Louise had metastatic cancer. She had survived breast cancer many years earlier but now, in her eighties, the cancer had returned. One bout of chemotherapy was enough to convince her that she didn't want to spend what was left of her life enduring painful torture. I think it was the right decision. She lasted another two years and was relatively healthy until the last three or four months. The "cure" would probably have killed her far more quickly by weakening her with poison and pain. And it is those last three or four months that concern us now.

Harry, my husband's grandfather and Louise's husband, was in his mid-eighties. He was amazingly vigorous and sharp as a tack, but old age had amplified his peculiarities. He was a miser and a hoarder. And he was totally paranoid about having strangers come into his home. That, in itself, wasn't unreasonable. The elderly have good reason to feel vulnerable to strangers. As his wife's health deteriorated, however, he insisted on coping with caring for her by himself and then, when he could no longer lift her to change her soiled bedding, he enlisted his daughter Joanne's help. My husband's mother was well into her sixties and not in great shape herself.

The combination of ignorance and despair was determinative. Joanne called me one day to ask, amazingly, for my advice. She didn't know what to do, how to proceed, how to handle an increasingly untenable situation. Her stubborn, paranoid father refused to allow anyone into the house -- no nurses, no home health workers, not even Meals on Wheels.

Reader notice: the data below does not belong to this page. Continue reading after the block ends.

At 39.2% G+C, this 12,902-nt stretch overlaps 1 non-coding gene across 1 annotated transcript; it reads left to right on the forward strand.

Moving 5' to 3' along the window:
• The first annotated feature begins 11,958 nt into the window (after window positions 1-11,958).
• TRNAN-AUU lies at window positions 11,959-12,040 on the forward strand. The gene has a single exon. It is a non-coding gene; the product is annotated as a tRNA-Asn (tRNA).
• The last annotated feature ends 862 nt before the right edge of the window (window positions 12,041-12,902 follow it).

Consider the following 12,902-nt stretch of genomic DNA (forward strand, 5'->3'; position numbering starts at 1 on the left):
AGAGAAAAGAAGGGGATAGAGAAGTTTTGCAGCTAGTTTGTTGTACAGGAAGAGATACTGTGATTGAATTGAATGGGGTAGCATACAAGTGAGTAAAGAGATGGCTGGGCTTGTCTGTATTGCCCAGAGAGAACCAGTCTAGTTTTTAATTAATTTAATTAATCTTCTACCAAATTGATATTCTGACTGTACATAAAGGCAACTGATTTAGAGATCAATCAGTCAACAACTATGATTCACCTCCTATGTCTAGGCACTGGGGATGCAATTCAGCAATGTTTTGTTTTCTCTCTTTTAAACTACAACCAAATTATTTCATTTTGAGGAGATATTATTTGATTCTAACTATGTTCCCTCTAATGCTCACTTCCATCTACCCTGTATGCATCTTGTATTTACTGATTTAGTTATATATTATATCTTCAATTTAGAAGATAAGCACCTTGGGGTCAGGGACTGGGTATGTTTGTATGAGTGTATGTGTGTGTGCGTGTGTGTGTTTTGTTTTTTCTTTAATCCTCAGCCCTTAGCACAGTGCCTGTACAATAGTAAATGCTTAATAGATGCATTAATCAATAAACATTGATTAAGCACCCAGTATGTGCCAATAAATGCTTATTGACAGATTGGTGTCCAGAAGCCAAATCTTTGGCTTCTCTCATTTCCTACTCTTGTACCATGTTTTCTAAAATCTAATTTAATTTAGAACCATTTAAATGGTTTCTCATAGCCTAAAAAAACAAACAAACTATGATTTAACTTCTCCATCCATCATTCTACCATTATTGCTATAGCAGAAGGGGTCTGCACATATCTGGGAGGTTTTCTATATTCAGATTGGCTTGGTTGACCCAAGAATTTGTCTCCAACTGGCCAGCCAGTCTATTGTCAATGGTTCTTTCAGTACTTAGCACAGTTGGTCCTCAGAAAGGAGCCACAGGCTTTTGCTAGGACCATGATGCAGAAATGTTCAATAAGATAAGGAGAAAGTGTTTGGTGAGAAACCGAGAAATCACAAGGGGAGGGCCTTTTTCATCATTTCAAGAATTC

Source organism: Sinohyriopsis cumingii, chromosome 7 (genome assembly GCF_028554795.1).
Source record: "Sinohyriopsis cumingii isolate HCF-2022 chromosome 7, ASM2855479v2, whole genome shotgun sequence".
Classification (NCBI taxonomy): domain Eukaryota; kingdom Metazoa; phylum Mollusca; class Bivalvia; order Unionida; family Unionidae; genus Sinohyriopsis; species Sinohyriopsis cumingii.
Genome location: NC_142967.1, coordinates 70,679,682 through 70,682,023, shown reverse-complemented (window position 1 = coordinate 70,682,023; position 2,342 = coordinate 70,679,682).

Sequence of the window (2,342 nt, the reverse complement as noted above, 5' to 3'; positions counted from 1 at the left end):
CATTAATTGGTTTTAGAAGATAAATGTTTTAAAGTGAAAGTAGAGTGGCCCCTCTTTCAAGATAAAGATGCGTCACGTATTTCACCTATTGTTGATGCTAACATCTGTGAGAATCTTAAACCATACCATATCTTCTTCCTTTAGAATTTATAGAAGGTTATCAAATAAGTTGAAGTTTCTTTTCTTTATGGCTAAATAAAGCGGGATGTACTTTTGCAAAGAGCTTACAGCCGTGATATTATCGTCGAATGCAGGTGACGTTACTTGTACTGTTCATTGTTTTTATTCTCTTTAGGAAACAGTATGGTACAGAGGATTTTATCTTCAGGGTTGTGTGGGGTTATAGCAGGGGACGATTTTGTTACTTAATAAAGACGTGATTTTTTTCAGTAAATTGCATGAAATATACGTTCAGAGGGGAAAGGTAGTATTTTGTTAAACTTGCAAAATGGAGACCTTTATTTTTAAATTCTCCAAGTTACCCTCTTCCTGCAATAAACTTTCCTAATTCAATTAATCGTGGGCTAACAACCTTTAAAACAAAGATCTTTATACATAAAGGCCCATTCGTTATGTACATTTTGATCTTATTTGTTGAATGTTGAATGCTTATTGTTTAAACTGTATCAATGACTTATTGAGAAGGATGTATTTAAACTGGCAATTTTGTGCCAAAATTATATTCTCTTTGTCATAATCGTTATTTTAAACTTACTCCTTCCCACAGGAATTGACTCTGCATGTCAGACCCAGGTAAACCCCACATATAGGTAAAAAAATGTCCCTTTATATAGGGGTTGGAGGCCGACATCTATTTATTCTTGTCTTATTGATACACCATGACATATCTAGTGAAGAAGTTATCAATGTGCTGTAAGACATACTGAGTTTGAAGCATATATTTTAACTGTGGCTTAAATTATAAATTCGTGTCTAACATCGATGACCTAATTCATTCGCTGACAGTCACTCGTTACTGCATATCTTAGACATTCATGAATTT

I advised that she convince Harry that he must allow her to have professional help. At no point, I said, should she allow her father to hospitalize Louise. I told her that once her mother was in the hospital, her agony would be prolonged. She would have the tubes inserted, the machines hooked up, and she'd be kept alive as long as possible, in misery. I advised her to contact someone about home hospice care.

All Louise needed at that point was to be kept clean and comfortable. At home, she could spend her last days with family in familiar surroundings with a view of her lovely garden outside.

Harry was an autocrat and would have nothing of it. Joanne, even in her sixties, was still a cowed and impotent child when facing her father. So Louise was taken to the large hospital nearby. She was hooked up to a feeding tube, IVs and monitors. Her view out the window was of a brick wall.

Louise spent the last forty-two days of her life on her back in that hospital. No one asked about alternatives. Standard operating procedure was to prolong her life through any and all means.